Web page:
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Indictments in Smuggling of Elephant Ivory

LOS ANGELES (CN) - Two men have been indicted on charges of running a smuggling business bringing African elephant ivory into the United States, part of a multibillion-dollar black market in wildlife that continues to decimate an African elephant population now numbering less than 500,000.

Samart Chokchoyma of Thailand had access to elephant ivory and used his eBay account to sell the ivory to Moun Chau of Montclair, Calif., according to the indictment. Chokchoyma shipped elephant tusks to Chau and listed in the Customs declaration that the shipment was a gift of "toys," authorities said.

The indictment claims that the two men agreed to "knowingly import and bring merchandise, namely, elephant ivory, into the United States" without a valid U.S. import permit or re-export permit from Thailand.

The alleged smuggling also violated the Endangered Species Act and the Convention on International Trade in Endangered Species of Wild Fauna and Flora, which protect the African elephant and raw and carved ivory.

The Congressional Research Service claims that international wildlife smuggling generates between $5 to $20 billion per year. The demand for illegal wildlife in the U.S. is likely to parallel the demand for legal wildlife, making the U.S. "a significant destination for illegal wildlife, and the magnitude of the illegal trade may be increasing," officials said.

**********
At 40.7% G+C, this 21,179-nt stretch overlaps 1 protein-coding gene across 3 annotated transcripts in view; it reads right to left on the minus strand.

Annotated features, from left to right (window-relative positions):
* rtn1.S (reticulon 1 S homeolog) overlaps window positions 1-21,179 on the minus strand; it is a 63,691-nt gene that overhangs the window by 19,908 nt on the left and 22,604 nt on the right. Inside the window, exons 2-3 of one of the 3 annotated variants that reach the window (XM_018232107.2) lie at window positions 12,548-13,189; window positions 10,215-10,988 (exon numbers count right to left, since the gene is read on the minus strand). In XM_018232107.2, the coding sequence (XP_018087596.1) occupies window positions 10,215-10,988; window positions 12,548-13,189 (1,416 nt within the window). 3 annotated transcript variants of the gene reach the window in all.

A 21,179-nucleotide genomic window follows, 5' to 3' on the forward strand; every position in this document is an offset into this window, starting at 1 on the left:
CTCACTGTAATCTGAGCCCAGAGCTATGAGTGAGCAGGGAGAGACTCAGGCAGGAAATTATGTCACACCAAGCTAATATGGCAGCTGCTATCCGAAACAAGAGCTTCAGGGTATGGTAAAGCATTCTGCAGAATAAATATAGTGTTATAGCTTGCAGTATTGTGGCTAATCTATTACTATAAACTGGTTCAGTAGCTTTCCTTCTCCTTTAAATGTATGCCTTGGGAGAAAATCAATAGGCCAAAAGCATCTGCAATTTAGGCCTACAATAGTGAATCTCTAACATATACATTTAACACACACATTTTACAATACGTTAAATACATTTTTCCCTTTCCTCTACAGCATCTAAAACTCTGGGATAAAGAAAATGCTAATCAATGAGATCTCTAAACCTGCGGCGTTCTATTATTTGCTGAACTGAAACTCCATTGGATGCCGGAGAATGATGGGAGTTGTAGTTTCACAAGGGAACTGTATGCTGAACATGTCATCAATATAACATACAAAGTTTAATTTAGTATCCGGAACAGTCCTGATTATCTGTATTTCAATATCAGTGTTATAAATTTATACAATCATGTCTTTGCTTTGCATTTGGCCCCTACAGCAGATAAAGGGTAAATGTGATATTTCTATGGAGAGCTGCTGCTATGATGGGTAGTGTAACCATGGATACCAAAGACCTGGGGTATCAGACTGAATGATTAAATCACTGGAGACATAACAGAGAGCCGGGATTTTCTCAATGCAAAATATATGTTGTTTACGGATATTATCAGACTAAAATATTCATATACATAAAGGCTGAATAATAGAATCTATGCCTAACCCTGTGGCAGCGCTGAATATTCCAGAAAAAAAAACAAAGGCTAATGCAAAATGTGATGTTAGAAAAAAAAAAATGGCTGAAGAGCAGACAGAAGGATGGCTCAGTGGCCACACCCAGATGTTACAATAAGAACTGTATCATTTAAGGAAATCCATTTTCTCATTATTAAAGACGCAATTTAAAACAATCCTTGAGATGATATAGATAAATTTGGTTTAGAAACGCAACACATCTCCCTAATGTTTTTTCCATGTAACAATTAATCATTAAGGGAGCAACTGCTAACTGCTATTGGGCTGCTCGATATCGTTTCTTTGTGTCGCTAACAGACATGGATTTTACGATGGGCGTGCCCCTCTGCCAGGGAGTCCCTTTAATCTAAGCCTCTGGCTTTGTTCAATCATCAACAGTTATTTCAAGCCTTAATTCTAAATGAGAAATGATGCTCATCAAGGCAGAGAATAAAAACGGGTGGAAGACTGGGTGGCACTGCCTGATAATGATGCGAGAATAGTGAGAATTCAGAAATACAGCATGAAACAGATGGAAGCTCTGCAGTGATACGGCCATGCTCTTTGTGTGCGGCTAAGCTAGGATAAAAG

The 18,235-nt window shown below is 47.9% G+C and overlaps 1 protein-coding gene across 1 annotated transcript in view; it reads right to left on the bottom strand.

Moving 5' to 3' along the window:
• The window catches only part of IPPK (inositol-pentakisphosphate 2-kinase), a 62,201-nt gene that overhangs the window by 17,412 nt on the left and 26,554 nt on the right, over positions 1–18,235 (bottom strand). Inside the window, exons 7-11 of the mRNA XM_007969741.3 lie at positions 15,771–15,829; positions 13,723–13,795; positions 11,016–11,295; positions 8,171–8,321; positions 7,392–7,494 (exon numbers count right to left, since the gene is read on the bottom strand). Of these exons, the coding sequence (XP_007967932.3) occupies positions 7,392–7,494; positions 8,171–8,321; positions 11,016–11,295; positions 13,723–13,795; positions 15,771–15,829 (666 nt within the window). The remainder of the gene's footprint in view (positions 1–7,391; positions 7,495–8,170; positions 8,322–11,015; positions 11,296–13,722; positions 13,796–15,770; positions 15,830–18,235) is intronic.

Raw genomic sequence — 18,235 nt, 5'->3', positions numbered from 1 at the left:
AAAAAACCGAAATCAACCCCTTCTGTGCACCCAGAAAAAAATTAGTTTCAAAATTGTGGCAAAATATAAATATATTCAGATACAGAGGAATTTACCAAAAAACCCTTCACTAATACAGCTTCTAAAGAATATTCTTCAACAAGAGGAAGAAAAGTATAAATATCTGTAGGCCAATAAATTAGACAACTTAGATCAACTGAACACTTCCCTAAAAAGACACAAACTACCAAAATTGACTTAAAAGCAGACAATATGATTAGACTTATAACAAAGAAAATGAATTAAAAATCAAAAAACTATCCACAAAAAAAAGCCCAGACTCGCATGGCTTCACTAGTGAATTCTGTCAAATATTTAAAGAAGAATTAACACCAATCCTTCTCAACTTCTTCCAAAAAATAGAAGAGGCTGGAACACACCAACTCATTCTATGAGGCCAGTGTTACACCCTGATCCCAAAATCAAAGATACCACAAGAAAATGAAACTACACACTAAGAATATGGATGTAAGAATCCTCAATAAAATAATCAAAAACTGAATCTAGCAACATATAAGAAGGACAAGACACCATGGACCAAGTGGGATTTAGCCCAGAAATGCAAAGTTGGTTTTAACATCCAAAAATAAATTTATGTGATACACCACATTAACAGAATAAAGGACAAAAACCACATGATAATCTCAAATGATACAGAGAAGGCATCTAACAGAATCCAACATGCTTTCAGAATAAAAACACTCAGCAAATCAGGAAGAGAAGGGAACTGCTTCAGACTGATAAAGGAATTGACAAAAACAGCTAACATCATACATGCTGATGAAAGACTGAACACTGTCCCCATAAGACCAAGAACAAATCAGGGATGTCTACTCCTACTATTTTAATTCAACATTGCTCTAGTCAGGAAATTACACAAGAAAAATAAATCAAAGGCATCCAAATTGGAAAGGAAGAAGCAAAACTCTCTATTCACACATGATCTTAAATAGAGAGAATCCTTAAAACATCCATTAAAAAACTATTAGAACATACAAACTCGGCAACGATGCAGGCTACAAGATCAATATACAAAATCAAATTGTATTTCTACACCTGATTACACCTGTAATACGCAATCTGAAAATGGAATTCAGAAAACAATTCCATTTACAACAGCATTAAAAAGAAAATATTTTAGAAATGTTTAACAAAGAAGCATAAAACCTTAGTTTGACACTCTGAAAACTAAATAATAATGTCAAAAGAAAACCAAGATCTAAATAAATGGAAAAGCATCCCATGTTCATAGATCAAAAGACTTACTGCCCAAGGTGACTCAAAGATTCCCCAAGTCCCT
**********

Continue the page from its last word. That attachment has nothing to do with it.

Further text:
The indictment estimates the value of elephant ivory at $121 to $900 per kilogram.

The African elephant population has decreased from about 1.2 million in the '70s to less than 500,000 today.

Chokchoyma and Chau face 11 counts, including conspiracy, the illegal offer to sale endangered species in interstate and foreign commerce, importing wildlife contrary to law, and entry of goods by false statement.Chau faces up to 25 years in federal prison if convicted. Chokchoyma could be sentenced to as many as 53 years in prison if extradited from Thailand.

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